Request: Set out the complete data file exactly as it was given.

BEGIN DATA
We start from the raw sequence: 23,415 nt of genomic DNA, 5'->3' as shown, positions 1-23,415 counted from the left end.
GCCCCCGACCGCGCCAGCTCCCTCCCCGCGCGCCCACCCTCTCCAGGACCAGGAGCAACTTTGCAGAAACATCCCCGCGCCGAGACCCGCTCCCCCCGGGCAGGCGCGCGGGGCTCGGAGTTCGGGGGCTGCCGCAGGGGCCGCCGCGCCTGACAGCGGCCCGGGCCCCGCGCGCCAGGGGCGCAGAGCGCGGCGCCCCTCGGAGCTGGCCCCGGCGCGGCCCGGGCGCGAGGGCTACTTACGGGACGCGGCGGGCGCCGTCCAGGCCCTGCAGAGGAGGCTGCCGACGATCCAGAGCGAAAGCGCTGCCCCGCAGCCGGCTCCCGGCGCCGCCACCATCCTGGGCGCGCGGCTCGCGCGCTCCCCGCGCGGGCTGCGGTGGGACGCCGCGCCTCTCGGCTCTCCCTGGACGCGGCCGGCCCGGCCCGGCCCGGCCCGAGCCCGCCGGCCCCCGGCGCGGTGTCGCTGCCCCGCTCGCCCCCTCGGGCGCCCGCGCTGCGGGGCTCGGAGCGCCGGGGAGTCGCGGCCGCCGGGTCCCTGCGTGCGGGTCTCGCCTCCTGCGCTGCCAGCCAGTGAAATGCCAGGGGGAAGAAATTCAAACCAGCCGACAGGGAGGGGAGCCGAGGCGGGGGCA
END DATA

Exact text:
We start from the raw sequence: 23,415 nt of genomic DNA, 5'->3' as shown, positions 1-23,415 counted from the left end.
GCCCCCGACCGCGCCAGCTCCCTCCCCGCGCGCCCACCCTCTCCAGGACCAGGAGCAACTTTGCAGAAACATCCCCGCGCCGAGACCCGCTCCCCCCGGGCAGGCGCGCGGGGCTCGGAGTTCGGGGGCTGCCGCAGGGGCCGCCGCGCCTGACAGCGGCCCGGGCCCCGCGCGCCAGGGGCGCAGAGCGCGGCGCCCCTCGGAGCTGGCCCCGGCGCGGCCCGGGCGCGAGGGCTACTTACGGGACGCGGCGGGCGCCGTCCAGGCCCTGCAGAGGAGGCTGCCGACGATCCAGAGCGAAAGCGCTGCCCCGCAGCCGGCTCCCGGCGCCGCCACCATCCTGGGCGCGCGGCTCGCGCGCTCCCCGCGCGGGCTGCGGTGGGACGCCGCGCCTCTCGGCTCTCCCTGGACGCGGCCGGCCCGGCCCGGCCCGGCCCGAGCCCGCCGGCCCCCGGCGCGGTGTCGCTGCCCCGCTCGCCCCCTCGGGCGCCCGCGCTGCGGGGCTCGGAGCGCCGGGGAGTCGCGGCCGCCGGGTCCCTGCGTGCGGGTCTCGCCTCCTGCGCTGCCAGCCAGTGAAATGCCAGGGGGAAGAAATTCAAACCAGCCGACAGGGAGGGGAGCCGAGGCGGGGGCA